Other studies have focused on drug taking behaviour and attitudes towards violence and the impact these can have on safety behaviour. Frone et al. (2010) found workplace norms regarding the perceptions of how much colleagues use/approve of drinking or using drugs, predicted employee alcohol and illicit drug use before work, during the workday, and working under the influence of alcohol/drugs. Gunn et al. (2018) found that alcohol consumption resulted in clear impairments the next day to functioning of short term and long term memory, psychomotor speed and sustained attention, all which could have an impact on safety behaviours and incidents.
With regard to attitudes towards violence, Hershcovis et al. (2007) found that individual traits were important for predicting workplace aggression. Specifically, trait anger (the tendency to respond to situations with hostility) predicted interpersonal aggression as well as aggression directed towards the organisation itself.
While there are a number of factors that can impact safety behaviour in the workplace, the research indicates that an individual’s attitudes and beliefs about safety do have an impact on their safety behaviour at work. One way to ensure you have more Safety Champions in your workplace is to ensure you recruit employees that have pre-existing attitudes, beliefs and traits that are consistent with safety behaviour such as a stronger preference for avoiding risks, a high internal locus of control (or safety control), and avoidant attitudes towards drugs and violence. While some of these can be explored in an interview, the Revelian Work Safety Assessment can provide valuable insights to each of these areas, allowing you to gather more relevant information about whether you are recruiting Safety Champions into your workforce.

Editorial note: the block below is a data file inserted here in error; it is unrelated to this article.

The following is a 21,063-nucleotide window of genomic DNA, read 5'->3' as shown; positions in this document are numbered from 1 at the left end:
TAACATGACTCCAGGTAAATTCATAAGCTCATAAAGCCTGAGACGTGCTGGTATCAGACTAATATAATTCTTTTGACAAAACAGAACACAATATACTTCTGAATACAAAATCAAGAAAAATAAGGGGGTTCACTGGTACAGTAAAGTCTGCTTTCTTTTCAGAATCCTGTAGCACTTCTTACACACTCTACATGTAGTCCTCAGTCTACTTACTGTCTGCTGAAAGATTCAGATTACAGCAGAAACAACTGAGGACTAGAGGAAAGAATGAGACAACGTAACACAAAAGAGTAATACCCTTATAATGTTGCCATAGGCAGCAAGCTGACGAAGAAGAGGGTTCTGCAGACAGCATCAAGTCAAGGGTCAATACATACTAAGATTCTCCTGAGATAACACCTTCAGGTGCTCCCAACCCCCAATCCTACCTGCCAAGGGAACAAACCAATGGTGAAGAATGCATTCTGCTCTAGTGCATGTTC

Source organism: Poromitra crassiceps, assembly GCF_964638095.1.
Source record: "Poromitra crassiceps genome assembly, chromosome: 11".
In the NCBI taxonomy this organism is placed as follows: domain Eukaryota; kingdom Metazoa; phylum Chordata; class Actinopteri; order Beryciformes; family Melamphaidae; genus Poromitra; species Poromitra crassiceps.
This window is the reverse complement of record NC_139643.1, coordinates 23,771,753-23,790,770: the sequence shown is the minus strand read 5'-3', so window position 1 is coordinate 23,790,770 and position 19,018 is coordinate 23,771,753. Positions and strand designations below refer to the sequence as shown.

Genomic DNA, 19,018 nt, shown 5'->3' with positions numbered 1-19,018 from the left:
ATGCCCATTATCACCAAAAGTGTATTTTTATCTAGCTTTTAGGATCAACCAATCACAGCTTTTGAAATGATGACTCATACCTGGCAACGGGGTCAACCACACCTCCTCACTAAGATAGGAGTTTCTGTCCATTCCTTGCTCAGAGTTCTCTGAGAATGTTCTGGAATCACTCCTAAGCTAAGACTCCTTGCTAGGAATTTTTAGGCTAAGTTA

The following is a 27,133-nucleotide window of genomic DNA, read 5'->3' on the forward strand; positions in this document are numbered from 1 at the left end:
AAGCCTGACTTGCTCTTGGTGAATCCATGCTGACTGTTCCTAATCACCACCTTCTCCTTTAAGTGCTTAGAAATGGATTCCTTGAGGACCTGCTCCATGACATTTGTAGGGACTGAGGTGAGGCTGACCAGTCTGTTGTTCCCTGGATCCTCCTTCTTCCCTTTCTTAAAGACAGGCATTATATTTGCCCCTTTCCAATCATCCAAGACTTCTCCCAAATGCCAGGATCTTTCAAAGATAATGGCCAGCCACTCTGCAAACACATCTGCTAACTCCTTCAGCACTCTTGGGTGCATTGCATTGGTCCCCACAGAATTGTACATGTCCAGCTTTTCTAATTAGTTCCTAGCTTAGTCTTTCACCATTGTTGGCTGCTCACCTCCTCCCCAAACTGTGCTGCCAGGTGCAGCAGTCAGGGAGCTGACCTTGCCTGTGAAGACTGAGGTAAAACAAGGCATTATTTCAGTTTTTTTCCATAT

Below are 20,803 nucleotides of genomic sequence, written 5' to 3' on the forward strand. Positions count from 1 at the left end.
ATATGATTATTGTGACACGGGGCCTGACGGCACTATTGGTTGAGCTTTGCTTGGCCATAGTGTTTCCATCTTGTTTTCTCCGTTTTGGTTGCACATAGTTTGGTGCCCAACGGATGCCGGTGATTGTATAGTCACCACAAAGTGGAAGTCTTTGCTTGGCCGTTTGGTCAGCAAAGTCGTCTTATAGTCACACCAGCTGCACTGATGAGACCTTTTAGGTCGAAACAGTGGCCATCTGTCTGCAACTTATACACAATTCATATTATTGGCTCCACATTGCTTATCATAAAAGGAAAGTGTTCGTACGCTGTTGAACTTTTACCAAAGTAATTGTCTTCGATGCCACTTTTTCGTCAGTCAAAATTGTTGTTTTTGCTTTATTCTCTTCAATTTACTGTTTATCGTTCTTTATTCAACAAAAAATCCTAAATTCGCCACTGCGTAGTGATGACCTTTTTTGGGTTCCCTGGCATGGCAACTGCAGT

Bues, J. M., Dhanani, L. Y. & McCord, M. A. (2015) A meta-analysis of personality and workplace safety: Adressing unanswered questions. Journal of Applied Psychology. 100(2), 481-498. doi: http://dx.doi.org/10.1037/a0037916
Frone, M. R., & Brown, A. B. (2010) Workplace substance-use norms as predictors of employee substance use and impairment: A Survey of U.S. Workers. Journal of Studies on Alcohol and Drugs. 71 (4). 526-534. doi: https://doi.org/10.15288/jsad.2010.71.526
Gunn, C. Mackus, M., Griffin, C., Munafo, M. R., & Adams, S. (2018) A systematic review of the next day effects of heavy alcohol consumption on cognitive performance. Addiction, 113. 2162-2193. doi: 10.1111/add.14404
Haas, E. J. & Yorio, P. L. (2019) The role of risk avoidance and locus of control in workers’ near miss experiences: Implications for improving safety management systems. Journal of Loss Prevention in the Process Industries. 59. 91-99. doi: https://doi.org/10.1016/j.jlp.2019.03.005
Hershcovis, S. M., Turner, N., Barling, J., Arnold, K. A., Dupre, K.,E… (2007) Predicting workplace aggression: A meta-analysis. Journal of Applied Psychology. 91(1). 228-238. doi: 10.1037/0021-9010.92.1.228